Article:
Confused Fish Swims Inside Jellyfish In Amazing Rare Photo
Australian photographer Tim Samuel, who describes himself as an "ocean obsessed lover of photography and adventures" was able to capture a rare photo of a fish peering out into the ocean, looking helpless from inside a jellyfish.
I'm loving hearing where you are all from and where you saw this posted, keep it up, it's putting a big smile on my face It is crazy how much attention this little guy is getting. When @franny.plumridge and I stumbled upon it we knew we had found something special, but had no idea just how unique and rare this sighting was. I'm completely blown away by all the attention it is getting from all over the world.
A photo posted by Tim Samuel (@timsamuelphotography) on Jun 7, 2016 at 1:13am PDT
Samuel told CNN that he was snorkeling out to a reef to photograph turtles with his friend and collaborator, Franny Plumridge, in the open water between the shore and a reef, when he came across the fascinating sight.
He said, "There were no other fish in sight. I just stumbled upon it." He also shared that he followed it around for quite some time despite the difficulty focusing on it, considering how small of a subject it was. Yet, he was able to take a few photos which he published on his website, as well as his Instagram account.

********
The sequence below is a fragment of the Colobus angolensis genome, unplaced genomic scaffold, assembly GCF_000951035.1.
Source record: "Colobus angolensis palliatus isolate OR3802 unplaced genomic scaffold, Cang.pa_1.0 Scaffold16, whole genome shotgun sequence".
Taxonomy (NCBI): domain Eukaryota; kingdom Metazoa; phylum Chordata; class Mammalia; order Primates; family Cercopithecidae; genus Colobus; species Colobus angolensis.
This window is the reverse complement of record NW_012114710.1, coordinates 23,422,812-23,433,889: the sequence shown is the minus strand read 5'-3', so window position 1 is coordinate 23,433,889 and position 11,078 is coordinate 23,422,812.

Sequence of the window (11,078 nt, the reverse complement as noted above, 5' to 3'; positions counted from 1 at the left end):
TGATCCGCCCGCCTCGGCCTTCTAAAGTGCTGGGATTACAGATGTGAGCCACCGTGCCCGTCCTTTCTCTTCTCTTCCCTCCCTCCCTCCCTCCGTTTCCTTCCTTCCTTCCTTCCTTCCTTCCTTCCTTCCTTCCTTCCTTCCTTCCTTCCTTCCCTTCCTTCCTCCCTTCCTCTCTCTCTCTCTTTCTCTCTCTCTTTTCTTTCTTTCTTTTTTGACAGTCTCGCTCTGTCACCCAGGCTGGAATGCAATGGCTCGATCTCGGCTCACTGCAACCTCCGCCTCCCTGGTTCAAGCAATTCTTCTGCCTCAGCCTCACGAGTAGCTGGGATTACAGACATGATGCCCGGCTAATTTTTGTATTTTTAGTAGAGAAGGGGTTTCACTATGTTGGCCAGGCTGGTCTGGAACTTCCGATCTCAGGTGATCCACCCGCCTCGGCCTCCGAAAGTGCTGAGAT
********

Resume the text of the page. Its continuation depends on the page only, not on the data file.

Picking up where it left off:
In a separate interview with the Huffington Post, Samuel shared that it was interesting for him to see how the fish and the jelly moved through the water. He described the sight, "The fish propelled the jellyfish, but wobbled around and was being thrown off course by the jellyfish, and sometimes was forced to swim in circles."
Scientists from Australian Geographic, whom Samuel contacted, said that they never saw anything like it, either. However, it seems that despite the confused look on its face, the fish may have actually been happy being inside the jelly.
Ian Tibbetts, a marine biologist at the Centre for Marine Science at the University of Queensland suggested that the fish could be a juvenile trevally, a species known to use jellyfish stingers for protection. "It's difficult to tell whether disaster has just struck, or whether the fish is happy to be in there," he said. "Although by the photographer's description of the fish swimming, my guess is that it is probably quite happy to be protected in there"
The jelly, meanwhile may be a cubomedusan, which is from a group of jelly species that included the box jellyfish.